IBIS World and Macquarie Bank have both recently released updated research and benchmarking information on the Real Estate industry. Leased Magazine takes a look at the findings presented, including how economies of scale, productivity, technology, overseas investors, and commercial opportunities can impact the success of your property management business.
Based on everything that has been written recently, there can be no doubt that property management will play a greater role in the success (and in some cases survival) of real estate businesses over the next few years. The perceived value of having a strong property management division and a higher number of properties under management can be seen in the growing trade in rent rolls and the higher income multiples being paid for them.
Peter Thomas, CEO Stockdale & Leggo, said recently, as part of a Principal Magazine roundtable discussion, that his group’s key strategy is to “buy as many rent rolls” as it can.
In late December last year, Charles Tarbey, chairman of Century 21, acquired Wentworth Holdings, one of Australia’s largest property management groups with the promise to make Century 21 a “property investor’s paradise”.
And in June this year Knight Frank launched a new residential property management team to target investors buying apartments in the booming Brisbane CBD and city fringe market.
Limited Traditional Revenue Growth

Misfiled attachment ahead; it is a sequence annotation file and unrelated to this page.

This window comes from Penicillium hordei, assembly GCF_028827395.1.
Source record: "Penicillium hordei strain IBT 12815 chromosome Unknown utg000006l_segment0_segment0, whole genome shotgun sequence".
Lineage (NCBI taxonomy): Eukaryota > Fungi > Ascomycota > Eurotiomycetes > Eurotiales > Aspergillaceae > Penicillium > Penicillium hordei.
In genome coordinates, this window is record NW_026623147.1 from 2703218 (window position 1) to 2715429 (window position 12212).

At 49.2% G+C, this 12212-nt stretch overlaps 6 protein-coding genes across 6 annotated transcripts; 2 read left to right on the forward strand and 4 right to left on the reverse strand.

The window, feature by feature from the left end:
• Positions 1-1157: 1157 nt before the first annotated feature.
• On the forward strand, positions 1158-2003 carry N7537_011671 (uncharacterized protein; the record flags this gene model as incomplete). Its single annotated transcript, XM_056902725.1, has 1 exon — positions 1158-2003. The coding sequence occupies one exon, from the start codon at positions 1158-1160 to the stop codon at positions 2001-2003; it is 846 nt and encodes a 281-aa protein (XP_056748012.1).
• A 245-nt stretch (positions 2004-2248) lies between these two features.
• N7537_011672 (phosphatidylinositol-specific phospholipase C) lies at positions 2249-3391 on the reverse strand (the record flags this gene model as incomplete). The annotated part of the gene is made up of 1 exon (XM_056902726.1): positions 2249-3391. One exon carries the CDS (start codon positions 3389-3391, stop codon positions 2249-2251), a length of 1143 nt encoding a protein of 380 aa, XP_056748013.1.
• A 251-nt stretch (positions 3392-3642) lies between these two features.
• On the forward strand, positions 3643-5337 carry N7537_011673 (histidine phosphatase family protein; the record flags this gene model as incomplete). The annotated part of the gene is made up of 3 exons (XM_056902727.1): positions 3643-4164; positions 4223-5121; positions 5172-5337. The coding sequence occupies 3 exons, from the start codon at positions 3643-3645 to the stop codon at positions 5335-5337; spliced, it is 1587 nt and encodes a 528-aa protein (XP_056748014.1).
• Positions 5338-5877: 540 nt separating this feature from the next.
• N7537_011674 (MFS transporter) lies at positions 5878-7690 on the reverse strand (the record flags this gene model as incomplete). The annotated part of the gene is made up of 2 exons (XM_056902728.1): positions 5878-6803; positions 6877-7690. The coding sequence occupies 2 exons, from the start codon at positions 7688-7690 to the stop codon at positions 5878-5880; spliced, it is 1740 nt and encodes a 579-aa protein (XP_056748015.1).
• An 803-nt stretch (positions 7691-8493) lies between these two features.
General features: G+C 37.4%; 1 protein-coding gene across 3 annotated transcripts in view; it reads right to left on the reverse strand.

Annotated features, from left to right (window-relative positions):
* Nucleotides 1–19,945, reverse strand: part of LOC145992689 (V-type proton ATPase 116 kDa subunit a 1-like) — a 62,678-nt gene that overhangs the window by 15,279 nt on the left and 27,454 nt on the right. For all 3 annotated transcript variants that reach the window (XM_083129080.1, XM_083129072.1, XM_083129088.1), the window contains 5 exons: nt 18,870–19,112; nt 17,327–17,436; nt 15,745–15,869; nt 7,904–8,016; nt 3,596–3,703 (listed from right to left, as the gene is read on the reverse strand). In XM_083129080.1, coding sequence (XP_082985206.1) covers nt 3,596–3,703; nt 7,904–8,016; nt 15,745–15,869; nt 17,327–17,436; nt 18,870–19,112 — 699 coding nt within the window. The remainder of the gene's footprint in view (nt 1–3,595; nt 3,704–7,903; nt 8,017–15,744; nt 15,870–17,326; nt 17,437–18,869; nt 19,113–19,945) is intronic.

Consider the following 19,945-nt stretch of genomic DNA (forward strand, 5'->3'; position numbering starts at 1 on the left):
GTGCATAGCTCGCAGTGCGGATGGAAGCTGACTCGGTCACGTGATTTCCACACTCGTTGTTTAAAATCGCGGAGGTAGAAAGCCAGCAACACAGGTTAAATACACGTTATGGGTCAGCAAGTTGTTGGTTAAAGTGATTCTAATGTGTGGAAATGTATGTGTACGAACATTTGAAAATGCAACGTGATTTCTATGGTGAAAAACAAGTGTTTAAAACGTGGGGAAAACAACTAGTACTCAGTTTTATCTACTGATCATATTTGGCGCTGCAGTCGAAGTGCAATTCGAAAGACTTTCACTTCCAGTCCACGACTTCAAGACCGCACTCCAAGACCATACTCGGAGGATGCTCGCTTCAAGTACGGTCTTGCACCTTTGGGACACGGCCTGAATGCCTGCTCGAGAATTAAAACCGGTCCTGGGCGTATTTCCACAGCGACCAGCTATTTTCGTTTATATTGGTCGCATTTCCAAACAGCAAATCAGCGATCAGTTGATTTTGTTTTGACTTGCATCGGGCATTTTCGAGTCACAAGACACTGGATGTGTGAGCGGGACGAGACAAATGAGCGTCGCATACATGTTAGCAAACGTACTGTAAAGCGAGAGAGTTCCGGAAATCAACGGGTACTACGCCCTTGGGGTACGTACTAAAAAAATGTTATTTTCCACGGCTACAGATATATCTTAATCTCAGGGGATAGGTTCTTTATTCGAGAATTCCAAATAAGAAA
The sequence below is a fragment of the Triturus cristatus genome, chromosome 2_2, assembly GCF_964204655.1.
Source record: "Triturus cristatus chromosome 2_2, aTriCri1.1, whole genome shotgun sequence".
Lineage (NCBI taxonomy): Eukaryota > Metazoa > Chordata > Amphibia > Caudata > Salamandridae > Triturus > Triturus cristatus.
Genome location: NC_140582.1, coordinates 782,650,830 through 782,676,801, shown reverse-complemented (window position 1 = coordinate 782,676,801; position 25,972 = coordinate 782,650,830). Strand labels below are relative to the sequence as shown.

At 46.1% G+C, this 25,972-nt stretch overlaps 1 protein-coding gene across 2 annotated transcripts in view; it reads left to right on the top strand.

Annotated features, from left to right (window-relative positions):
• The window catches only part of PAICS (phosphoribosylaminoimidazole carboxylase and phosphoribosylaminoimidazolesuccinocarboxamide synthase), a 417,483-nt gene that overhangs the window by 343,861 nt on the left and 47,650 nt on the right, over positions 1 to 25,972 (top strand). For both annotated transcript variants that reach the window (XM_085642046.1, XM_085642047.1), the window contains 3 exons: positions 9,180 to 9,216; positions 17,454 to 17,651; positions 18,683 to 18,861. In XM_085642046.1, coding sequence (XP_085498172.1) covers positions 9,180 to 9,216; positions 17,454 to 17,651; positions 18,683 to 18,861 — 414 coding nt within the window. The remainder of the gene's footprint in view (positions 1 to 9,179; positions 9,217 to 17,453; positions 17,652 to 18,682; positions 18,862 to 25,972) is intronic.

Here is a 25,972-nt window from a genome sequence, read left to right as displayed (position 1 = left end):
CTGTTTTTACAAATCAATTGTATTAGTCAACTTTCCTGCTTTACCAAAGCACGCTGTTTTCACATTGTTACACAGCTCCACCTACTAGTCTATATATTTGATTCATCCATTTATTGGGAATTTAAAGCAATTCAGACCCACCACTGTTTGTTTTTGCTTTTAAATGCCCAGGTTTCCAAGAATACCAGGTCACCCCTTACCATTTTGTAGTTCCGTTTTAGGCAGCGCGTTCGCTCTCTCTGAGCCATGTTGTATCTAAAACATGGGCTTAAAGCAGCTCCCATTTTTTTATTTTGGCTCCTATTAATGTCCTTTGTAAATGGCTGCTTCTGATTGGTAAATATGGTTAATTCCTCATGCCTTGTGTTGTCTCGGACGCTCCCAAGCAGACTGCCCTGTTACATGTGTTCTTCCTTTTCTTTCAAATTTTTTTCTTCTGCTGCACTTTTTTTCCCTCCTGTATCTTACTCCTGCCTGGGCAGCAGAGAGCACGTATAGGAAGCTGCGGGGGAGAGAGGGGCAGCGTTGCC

Building and growing property management services will be especially important as overall real estate revenue growth struggles to keep pace with inflation over the next half-decade.
The latest Real Estate Agents in Australia Industry report from IBISWorld forecasts only limited revenue growth for estate agents over next five years, although the picture is an improvement on the difficult years post the global financial crisis.
Following declining revenue growth of 1.1% from 2007 to 2012, IBISWorld forecasts annual growth of 1.6% for the next five years – about the current rate of inflation, reaching $9.8 billion by 2017.
Collectively, Australia’s 33,500 real estate businesses are forecast to earn $9 billion in 2011-12 with profits of $632 million – a profit to revenue ratio of just 7% – equating to average profits of $19,000 per agency once wages have been paid.
Much of this limited growth is expected to come from commercial property transactions – not residential sales – with IBISWorld reporting that estate agents will come under greater pressure from vendor to reduce their commissions “as they pull out all the stops to attract potential buyer interest”.
“Most notable is the fact that vendors have succeeded in pressuring agents to reduce their commissions, and as a result are reducing the profitability of the industry as a whole,” warns IBISWorld.
Property Management as A Growing Part of Revenue
Within this picture of limited revenue growth, IBISWorld estimates that residential property management and residential leasing and letting will account for a combined 12.6% of industry revenue for 2011-12.
When this figure is combined with revenue from non-residential property management activities (7%) property management as a whole, accounts for roughly a fifth of all revenue earned by estate agents currently – a significant proportion.
It is likely to grow to a higher proportion of revenue, when you consider that 30% of the Australian population rent according to census 2011, up from 28% in the 2006 census.
The latest research bears this trend out. The 2012 Macquarie Residential Real Estate Benchmarking Report, which surveyed 416 estate agents across Australia, found that property management is a growing share of the revenue pie, with rent rolls accounting for 42% of total revenue in the prior 12 month period compared to 36% in 2009 and 29% in 2007.